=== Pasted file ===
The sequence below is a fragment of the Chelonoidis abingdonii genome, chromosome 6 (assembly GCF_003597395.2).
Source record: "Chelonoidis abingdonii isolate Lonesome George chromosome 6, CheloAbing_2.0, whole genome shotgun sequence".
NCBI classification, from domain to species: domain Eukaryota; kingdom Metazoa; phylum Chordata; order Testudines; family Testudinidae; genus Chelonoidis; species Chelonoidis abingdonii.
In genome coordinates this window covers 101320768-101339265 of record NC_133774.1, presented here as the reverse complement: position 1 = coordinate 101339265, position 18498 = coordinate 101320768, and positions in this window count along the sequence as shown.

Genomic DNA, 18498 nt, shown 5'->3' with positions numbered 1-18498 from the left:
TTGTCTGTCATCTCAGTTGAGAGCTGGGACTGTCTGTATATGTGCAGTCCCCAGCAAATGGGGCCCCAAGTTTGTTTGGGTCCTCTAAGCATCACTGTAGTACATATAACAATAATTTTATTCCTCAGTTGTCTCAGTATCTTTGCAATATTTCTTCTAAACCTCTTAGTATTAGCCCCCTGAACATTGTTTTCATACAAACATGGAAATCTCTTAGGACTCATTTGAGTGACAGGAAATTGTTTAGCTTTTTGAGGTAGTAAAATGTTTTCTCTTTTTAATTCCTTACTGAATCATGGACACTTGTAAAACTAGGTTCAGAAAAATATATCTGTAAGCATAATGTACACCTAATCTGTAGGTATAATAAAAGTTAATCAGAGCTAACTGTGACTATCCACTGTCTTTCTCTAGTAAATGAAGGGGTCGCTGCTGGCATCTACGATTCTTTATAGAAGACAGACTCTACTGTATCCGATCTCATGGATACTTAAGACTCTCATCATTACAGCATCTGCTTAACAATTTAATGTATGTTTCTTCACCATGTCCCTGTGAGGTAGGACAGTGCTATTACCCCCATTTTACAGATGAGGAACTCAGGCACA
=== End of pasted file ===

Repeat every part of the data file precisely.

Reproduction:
The sequence below is a fragment of the Chelonoidis abingdonii genome, chromosome 6 (assembly GCF_003597395.2).
Source record: "Chelonoidis abingdonii isolate Lonesome George chromosome 6, CheloAbing_2.0, whole genome shotgun sequence".
NCBI classification, from domain to species: domain Eukaryota; kingdom Metazoa; phylum Chordata; order Testudines; family Testudinidae; genus Chelonoidis; species Chelonoidis abingdonii.
In genome coordinates this window covers 101320768-101339265 of record NC_133774.1, presented here as the reverse complement: position 1 = coordinate 101339265, position 18498 = coordinate 101320768, and positions in this window count along the sequence as shown.

Genomic DNA, 18498 nt, shown 5'->3' with positions numbered 1-18498 from the left:
TTGTCTGTCATCTCAGTTGAGAGCTGGGACTGTCTGTATATGTGCAGTCCCCAGCAAATGGGGCCCCAAGTTTGTTTGGGTCCTCTAAGCATCACTGTAGTACATATAACAATAATTTTATTCCTCAGTTGTCTCAGTATCTTTGCAATATTTCTTCTAAACCTCTTAGTATTAGCCCCCTGAACATTGTTTTCATACAAACATGGAAATCTCTTAGGACTCATTTGAGTGACAGGAAATTGTTTAGCTTTTTGAGGTAGTAAAATGTTTTCTCTTTTTAATTCCTTACTGAATCATGGACACTTGTAAAACTAGGTTCAGAAAAATATATCTGTAAGCATAATGTACACCTAATCTGTAGGTATAATAAAAGTTAATCAGAGCTAACTGTGACTATCCACTGTCTTTCTCTAGTAAATGAAGGGGTCGCTGCTGGCATCTACGATTCTTTATAGAAGACAGACTCTACTGTATCCGATCTCATGGATACTTAAGACTCTCATCATTACAGCATCTGCTTAACAATTTAATGTATGTTTCTTCACCATGTCCCTGTGAGGTAGGACAGTGCTATTACCCCCATTTTACAGATGAGGAACTCAGGCACA